1. DEVIL’S ROCK: Temiskaming Shores, Ontario. Free access hiking trails from Highway #567 lead to this iconic land mark of the Temiskaming Rift Valley Aspiring Geopark. An intrusive contact of Quartz diabase (Nipissing Sill), this escarpment fronts on the Lake Temiskaming West Shore Fault, rising 100 metres above waterline. The face and crest of the structure is a candidate site “Area of Natural & Scientific Interest” (ANSI). The view across the Ottawa River (a Canadian Heritage River) brings focus on the limestone cliff of another local candidate ANSI site, Dawson (Wabi) Point.
  1. OTTAWA-TEMISKAMING HIGHLAND HIKING TRAIL: Latchford, Ontario. Starting on the shore of the Montreal River, flowing over the Fault zone of the same name, this is the primary (non-motorized) hiking trail in Temiskaming, Ontario. The 100 km trail, which takes a week to navigate, exits near Témiscamingue, Quebec. Access is free at any time, but guided tours of specific short sections are available on most weekends throughout the year. Participants help clear the brush from the trail. Managed by Nastawgan Trails Inc., the trail is one of their many experiences offered.
  1. RECRE-EAU-DE-QUINZE: Notre-Dame-Du-Nord, Quebec. A hard surface cycling and hiking trail, 27 km. in length, was made possible by a unique partnership between Quebec Hydro and local community volunteers. Free fantastic views of 3 hydro installations along the upper Ottawa River (a Quebec heritage site) in semi-wilderness. Geologically, the trails (and river) cross the Quinze Dam Fault, the eastern boundary of the Temiskaming Rift Valley. Cycling trails connect with the Velo Quebec “La Route Vert” at Angliers.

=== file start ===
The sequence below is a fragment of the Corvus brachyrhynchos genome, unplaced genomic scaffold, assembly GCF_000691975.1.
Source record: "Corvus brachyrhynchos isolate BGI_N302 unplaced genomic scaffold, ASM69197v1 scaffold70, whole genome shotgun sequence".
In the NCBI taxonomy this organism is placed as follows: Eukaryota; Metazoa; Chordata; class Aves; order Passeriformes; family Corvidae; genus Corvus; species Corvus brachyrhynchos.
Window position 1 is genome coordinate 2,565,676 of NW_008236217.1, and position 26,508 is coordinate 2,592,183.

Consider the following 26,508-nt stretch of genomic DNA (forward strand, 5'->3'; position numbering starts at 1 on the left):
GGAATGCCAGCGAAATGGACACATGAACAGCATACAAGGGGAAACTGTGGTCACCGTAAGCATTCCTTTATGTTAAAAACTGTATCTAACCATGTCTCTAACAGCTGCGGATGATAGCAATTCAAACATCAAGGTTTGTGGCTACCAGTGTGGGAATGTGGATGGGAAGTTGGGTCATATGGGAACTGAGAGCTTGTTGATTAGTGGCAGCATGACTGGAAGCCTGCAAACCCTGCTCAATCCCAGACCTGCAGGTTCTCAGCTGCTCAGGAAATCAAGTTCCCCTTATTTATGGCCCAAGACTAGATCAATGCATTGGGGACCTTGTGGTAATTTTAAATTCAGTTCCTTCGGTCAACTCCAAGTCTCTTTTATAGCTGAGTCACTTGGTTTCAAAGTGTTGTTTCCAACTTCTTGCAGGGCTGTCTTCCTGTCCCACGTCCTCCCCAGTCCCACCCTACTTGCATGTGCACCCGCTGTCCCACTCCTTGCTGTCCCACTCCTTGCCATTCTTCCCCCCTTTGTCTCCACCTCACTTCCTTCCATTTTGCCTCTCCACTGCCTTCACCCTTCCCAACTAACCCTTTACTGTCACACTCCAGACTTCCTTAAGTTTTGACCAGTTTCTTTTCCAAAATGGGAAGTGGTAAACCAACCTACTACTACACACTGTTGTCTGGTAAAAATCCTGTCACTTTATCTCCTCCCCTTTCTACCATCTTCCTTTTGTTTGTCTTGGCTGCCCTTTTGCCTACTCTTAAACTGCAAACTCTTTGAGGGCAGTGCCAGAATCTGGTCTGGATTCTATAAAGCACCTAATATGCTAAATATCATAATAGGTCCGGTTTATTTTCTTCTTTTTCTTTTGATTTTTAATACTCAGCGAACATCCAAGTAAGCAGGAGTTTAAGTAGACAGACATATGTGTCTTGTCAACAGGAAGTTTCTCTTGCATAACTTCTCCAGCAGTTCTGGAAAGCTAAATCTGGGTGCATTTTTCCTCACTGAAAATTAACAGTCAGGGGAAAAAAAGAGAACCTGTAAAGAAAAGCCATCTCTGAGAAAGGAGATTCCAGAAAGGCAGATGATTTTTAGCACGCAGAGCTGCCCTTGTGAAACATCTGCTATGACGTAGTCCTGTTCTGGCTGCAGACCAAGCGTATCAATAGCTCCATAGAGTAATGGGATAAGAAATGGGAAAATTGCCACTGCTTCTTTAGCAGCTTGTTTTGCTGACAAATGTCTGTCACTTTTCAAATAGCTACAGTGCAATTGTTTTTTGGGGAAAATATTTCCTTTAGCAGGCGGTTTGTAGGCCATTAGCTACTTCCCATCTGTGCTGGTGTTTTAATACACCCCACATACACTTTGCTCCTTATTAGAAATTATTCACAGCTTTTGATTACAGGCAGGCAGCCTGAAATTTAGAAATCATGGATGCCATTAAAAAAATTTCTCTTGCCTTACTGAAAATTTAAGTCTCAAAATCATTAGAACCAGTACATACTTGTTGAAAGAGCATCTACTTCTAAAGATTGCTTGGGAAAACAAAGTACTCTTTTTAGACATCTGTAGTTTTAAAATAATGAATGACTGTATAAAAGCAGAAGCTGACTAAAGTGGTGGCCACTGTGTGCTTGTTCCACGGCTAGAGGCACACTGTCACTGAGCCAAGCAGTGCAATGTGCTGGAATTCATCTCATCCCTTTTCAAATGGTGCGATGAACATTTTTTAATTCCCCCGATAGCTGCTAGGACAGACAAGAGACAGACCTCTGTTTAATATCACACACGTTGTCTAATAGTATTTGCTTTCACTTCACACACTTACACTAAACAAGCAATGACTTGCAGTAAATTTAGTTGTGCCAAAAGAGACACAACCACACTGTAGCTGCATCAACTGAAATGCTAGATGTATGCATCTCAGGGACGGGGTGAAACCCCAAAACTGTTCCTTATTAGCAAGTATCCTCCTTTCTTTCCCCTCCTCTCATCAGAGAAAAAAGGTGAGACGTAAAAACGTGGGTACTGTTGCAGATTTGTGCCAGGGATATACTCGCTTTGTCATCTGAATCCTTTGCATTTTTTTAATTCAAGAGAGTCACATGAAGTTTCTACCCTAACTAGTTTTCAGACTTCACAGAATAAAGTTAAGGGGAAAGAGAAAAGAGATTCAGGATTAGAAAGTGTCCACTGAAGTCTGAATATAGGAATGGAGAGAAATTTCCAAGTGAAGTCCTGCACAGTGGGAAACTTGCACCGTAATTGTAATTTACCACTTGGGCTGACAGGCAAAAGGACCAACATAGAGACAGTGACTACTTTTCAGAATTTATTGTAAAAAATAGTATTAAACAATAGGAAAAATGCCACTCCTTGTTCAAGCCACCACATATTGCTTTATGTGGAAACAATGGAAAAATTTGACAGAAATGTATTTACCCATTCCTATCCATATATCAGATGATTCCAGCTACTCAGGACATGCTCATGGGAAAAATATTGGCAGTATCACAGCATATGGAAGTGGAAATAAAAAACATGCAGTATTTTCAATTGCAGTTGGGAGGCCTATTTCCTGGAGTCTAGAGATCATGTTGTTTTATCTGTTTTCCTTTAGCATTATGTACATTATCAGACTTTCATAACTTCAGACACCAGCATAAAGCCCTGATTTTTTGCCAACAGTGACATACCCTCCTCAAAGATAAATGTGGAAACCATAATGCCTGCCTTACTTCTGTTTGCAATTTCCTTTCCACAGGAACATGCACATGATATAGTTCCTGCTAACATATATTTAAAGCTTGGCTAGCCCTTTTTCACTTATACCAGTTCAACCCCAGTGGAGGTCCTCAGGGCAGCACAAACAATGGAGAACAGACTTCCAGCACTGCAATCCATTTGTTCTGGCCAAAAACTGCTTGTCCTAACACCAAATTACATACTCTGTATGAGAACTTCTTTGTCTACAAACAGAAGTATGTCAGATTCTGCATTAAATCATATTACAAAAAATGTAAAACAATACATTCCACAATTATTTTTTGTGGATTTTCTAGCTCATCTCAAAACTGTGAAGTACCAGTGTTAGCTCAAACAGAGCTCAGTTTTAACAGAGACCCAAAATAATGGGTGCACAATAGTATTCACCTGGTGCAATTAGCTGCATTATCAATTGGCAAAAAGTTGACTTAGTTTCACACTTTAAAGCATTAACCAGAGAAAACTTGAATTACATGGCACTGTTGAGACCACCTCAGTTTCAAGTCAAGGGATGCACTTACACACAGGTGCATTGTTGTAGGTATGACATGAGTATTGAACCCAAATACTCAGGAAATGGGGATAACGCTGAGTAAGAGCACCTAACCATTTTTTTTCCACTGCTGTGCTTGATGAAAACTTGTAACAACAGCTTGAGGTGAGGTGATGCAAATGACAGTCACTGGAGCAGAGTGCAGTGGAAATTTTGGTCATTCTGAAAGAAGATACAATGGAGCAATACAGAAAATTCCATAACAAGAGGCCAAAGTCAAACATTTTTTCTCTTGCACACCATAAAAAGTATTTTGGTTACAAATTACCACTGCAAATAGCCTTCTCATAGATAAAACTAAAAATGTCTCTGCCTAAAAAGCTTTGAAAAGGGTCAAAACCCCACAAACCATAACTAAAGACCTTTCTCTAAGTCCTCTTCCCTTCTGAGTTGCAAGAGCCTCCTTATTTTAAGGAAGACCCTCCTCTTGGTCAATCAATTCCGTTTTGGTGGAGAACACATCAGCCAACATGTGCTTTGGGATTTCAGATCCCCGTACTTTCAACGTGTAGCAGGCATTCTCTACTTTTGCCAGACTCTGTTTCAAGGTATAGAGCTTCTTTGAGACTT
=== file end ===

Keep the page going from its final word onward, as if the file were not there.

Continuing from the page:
1. MILE OF GOLD HERITAGE TOUR, Kirkland Lake: A unique, social media based tour of this famous mining town, sponsored by the Province of Ontario, Laurentian University, Dynamic Earth, and Natural Resources Canada. Includes 6 stops, starting with the Toburn Mine, a visit to the original “discovery outcrop”, and ending at the Museum of Northern History. Use provided coordinates on internet to locate sites. (Internet search: Mile of Gold Heritage Tour)
  1. KAP-KIG-IWAN PROVINCIAL PARK: Englehart, Ontario. Entrance fees are charged by day or season. Situated in the gorge of the Englehart River, a fault line, the River cuts through the glaciolacustrine silts and clays of pro-glacial Lake Barlow, tumbles over the Intermediate & Mafic Metavolcanics of the “Superior Precambrian Province”, and cuts into the contact rock of the Paleozoic Lower & Middle Silurian rock found in the “Cobalt Embayment” of the “Southern Precambrian Province”.
  1. ESKER LAKES PROVINCIAL PARK: Kirkland Lake, Ontario. The most northerly geosite in the Temiskaming Rift Valley Aspiring Geopark, this geosite abuts the Arctic Watershed at an undefined location as all surface water is contained in dozens of kettle lakes. Tourism features include excellent beaches and cold water fishery. The southern- most lakes in the park do have creek drainage to the Atlantic Watershed. The landform is part of the nationally significant 250 km Munroe Esker, a glacial river bed formation, that is known for “provincially significant” dune complexes. Daily entrance fees required.